In 1842 Library of Congress accepts a gift of two maps of North America

John S[ilva] Meehan, Librarian of Congress / Leverett Saltonstall, Congressman, [Small archive including two ALS’s and an engraved certificate, all related to a donation to the Library of Congress of two maps of North America.] Washington, D.C., April 4 and 12, 1842.
2 ALS’s, each 1p. plus integral blank leaf, both dated March 12, 1842 and accompanied by original addressed envelope. Engraved certificate accomplished in blue ink, 1p. plus integral blank leaf, dated April 4, 1842.

A small archive of material related to the 1842 donation to the Library of Congress of two interesting French and Indian War-era maps of North America. 

In 1842 Doctor Andrew Nichols (1785-1853), a distinguished citizen of Danvers, Massachusetts, enquired of his Congressman, Leverett Saltonstall (1783-1845), whether the Library of Congress would welcome a gift from him of two significant French and Indian War-era maps. The first was Thomas Jefferys’ North America from the French of Mr D’Anville, improved with the Back Settlements of Virginia and Course of Ohio (1755), while the latter was Henry Overton’s Map of the British Plantations on the Continent of North America (1755-1760).  Both maps are interesting statements of British claims in North America, and the Overton is today quite rare.

This interesting archive includes three items documenting that gift. The first is an April 12, 1842 ALS from John S. Meehan (1790-1863), fourth Librarian of Congress, to Congressman Leverett Saltonstall of Massachusetts.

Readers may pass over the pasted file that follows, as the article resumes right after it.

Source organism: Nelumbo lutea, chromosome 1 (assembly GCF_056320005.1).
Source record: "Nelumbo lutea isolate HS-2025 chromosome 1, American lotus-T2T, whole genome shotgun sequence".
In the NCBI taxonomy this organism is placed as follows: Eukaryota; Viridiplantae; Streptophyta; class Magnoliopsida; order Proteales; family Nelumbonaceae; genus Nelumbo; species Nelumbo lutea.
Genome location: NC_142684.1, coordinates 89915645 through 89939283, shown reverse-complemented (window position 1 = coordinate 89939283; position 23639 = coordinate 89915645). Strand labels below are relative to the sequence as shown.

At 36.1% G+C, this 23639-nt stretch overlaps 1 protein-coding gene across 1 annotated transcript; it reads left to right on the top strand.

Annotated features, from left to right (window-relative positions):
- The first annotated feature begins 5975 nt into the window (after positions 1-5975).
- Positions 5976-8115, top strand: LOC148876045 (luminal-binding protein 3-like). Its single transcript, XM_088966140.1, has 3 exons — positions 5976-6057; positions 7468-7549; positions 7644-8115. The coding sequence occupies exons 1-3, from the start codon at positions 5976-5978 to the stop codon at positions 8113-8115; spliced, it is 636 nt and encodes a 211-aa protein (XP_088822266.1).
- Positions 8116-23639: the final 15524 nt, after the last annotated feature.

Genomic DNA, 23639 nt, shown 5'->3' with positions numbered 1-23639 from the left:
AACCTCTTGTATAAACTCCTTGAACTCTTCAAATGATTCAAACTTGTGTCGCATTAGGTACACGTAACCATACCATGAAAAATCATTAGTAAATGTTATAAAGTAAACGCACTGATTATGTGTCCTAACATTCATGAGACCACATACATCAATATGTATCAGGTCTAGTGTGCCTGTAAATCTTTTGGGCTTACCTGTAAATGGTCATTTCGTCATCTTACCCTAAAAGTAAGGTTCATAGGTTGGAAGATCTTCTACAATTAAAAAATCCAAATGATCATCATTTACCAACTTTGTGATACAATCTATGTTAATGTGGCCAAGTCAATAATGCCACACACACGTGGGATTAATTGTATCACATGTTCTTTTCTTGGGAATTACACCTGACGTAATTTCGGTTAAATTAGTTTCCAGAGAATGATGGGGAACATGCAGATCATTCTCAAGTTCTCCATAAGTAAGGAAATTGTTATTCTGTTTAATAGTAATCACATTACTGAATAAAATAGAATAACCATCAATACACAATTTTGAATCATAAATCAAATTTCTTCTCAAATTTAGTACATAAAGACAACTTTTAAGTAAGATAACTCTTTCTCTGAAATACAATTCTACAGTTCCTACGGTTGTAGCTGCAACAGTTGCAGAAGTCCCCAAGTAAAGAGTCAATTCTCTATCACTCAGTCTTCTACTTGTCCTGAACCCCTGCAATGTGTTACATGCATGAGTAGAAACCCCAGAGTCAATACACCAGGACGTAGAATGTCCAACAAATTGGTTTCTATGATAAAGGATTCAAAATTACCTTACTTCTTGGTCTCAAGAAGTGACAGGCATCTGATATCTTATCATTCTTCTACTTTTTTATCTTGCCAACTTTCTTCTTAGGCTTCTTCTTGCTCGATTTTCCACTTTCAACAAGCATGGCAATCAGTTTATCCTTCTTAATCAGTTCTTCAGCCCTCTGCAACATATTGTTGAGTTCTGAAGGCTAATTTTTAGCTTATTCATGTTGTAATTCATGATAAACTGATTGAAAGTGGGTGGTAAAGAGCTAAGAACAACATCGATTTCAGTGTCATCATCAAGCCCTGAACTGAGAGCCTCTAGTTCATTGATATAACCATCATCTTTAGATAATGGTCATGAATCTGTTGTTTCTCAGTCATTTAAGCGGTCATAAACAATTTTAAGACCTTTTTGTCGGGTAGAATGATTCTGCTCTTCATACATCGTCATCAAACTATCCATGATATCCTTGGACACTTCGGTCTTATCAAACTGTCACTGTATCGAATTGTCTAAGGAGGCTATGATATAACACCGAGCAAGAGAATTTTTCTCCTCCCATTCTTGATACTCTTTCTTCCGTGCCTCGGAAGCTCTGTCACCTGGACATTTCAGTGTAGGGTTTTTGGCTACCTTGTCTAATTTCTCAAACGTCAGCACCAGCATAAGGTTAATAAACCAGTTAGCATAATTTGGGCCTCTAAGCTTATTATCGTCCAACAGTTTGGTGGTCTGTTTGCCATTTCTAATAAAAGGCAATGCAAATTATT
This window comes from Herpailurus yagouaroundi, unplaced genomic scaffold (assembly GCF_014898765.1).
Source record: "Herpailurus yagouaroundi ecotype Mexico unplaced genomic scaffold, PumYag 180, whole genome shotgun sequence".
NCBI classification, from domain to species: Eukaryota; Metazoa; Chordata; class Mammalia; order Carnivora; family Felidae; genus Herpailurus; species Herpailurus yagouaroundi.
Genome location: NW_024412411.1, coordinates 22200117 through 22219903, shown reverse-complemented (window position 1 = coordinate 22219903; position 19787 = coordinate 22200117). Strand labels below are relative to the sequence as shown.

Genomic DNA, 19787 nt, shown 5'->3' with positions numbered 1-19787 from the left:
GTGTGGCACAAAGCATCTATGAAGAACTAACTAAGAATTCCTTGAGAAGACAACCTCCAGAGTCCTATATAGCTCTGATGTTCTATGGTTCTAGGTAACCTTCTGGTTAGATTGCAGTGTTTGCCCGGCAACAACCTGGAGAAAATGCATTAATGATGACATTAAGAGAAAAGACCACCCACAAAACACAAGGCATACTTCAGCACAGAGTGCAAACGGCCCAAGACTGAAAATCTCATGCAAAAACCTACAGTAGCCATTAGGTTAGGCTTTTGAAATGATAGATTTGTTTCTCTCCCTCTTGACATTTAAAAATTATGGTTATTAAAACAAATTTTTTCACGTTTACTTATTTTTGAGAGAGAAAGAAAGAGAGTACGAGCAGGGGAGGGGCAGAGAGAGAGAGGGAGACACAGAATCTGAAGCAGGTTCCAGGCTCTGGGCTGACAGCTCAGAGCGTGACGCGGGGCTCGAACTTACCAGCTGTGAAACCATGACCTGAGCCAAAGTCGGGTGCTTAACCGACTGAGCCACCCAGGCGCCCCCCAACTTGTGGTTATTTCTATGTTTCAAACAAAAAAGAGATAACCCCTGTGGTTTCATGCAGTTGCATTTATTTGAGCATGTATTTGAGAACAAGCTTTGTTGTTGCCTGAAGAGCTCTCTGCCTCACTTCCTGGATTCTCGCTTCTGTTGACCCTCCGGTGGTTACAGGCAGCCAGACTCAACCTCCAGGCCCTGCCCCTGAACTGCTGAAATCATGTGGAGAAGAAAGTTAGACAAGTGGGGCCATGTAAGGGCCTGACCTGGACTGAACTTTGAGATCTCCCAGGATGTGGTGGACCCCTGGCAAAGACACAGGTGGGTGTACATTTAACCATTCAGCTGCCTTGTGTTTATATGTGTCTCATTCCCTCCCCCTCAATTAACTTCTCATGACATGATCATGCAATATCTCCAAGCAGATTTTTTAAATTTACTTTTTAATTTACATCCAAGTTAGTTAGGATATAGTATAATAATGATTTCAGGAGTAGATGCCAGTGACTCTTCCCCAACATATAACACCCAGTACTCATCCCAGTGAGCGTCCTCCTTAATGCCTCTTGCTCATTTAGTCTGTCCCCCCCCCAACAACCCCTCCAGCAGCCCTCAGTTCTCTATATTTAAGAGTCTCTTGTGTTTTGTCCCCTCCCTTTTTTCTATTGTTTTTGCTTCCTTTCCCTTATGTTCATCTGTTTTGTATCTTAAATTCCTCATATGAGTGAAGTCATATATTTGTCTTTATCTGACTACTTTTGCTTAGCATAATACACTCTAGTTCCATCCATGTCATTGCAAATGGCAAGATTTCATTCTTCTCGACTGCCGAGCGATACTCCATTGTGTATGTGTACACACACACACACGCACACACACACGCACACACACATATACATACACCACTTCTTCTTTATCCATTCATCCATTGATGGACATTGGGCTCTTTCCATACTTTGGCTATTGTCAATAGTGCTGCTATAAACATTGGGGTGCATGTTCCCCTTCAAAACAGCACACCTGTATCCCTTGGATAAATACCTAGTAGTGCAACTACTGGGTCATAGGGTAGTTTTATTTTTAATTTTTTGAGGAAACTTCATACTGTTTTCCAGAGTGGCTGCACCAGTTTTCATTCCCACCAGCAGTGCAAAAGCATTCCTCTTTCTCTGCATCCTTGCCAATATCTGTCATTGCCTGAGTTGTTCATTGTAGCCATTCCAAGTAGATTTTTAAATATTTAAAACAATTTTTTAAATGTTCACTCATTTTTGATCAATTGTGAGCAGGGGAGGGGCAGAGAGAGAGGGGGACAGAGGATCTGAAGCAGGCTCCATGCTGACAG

“My assistant has made a careful examination, and reports that neither of the very interesting Maps mentioned in Mr. Nichols letter to you is in the Library of Congress. Mr. N. will confer a favor, therefore, by presenting them to the Library, as they will doubtless be valuable references in all cases touching the early boundaries of the present United States.”

Also present is an engraved certificate bearing a grateful acknowledgement of Nichols’ gift by the Committee on the Library of Congress, accomplished and signed by Meehan. This is accompanied by Saltonstall’s April 12, 1842 ALS to Nichols indicating that the Library would welcome the gift and providing instructions for shipping the maps.

On December 24, 1851 a fire destroyed about two thirds of the Library of Congress’ collection of some 55,000 books, including a similar proportion of Thomas Jefferson’s personal library and many of the geographical items in the collection. Whether these maps gifted by Dr. Nichols were destroyed, and later replaced, I do not know—though in 1901 Phillips included both on p. 576 of his List of Maps of America.)


Letters about excellent, envelopes soiled and a bit torn, certificate toned with minor soiling.